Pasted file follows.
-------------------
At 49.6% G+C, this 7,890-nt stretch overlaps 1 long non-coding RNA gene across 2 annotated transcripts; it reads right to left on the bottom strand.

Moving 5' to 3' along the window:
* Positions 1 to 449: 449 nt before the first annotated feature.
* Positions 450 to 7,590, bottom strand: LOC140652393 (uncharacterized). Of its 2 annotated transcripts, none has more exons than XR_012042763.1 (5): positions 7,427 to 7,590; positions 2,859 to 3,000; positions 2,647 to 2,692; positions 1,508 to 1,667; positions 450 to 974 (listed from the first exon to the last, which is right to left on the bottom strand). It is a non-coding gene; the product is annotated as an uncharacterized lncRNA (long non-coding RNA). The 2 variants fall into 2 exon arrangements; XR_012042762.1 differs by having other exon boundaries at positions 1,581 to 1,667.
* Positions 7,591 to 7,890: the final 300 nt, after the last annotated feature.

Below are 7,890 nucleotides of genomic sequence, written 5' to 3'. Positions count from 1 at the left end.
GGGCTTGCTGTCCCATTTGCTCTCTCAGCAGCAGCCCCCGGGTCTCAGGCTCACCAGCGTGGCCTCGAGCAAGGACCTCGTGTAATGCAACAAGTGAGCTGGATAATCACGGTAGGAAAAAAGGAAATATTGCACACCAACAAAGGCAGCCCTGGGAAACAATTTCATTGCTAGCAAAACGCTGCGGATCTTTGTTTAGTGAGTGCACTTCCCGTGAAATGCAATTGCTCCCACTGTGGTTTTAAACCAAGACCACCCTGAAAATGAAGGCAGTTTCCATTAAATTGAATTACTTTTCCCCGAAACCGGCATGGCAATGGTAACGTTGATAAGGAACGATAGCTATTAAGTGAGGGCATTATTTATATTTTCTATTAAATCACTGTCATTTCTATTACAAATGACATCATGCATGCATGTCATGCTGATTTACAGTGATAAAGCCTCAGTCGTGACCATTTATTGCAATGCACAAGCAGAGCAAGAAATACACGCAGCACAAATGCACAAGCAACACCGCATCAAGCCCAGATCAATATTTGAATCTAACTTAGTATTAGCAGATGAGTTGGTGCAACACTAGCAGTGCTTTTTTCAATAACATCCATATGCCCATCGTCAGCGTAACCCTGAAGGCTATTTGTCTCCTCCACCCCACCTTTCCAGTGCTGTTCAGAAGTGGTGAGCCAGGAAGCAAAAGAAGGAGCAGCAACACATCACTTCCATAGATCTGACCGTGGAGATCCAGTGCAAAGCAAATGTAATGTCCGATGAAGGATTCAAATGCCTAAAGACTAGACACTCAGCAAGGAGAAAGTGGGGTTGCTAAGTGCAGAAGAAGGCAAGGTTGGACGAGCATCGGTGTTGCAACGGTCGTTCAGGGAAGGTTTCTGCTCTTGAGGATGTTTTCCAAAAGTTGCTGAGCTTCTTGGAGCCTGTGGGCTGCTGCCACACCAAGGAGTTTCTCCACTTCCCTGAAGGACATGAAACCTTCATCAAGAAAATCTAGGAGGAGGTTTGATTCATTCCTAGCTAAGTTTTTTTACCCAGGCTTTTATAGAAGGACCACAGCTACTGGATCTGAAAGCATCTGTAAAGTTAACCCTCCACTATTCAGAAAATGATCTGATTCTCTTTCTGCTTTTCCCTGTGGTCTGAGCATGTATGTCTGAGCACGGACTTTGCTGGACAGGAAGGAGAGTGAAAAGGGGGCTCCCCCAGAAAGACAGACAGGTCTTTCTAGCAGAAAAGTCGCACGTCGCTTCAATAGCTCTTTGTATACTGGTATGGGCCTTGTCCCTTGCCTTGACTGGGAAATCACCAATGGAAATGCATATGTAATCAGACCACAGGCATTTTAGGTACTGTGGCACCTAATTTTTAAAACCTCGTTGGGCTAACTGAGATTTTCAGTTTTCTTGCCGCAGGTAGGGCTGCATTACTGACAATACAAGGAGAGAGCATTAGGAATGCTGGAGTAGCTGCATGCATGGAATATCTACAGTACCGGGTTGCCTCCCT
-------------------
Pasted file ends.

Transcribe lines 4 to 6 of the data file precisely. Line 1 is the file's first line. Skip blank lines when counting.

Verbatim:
* Positions 450 to 7,590, bottom strand: LOC140652393 (uncharacterized). Of its 2 annotated transcripts, none has more exons than XR_012042763.1 (5): positions 7,427 to 7,590; positions 2,859 to 3,000; positions 2,647 to 2,692; positions 1,508 to 1,667; positions 450 to 974 (listed from the first exon to the last, which is right to left on the bottom strand). It is a non-coding gene; the product is annotated as an uncharacterized lncRNA (long non-coding RNA). The 2 variants fall into 2 exon arrangements; XR_012042762.1 differs by having other exon boundaries at positions 1,581 to 1,667.
* Positions 7,591 to 7,890: the final 300 nt, after the last annotated feature.

Below are 7,890 nucleotides of genomic sequence, written 5' to 3'. Positions count from 1 at the left end.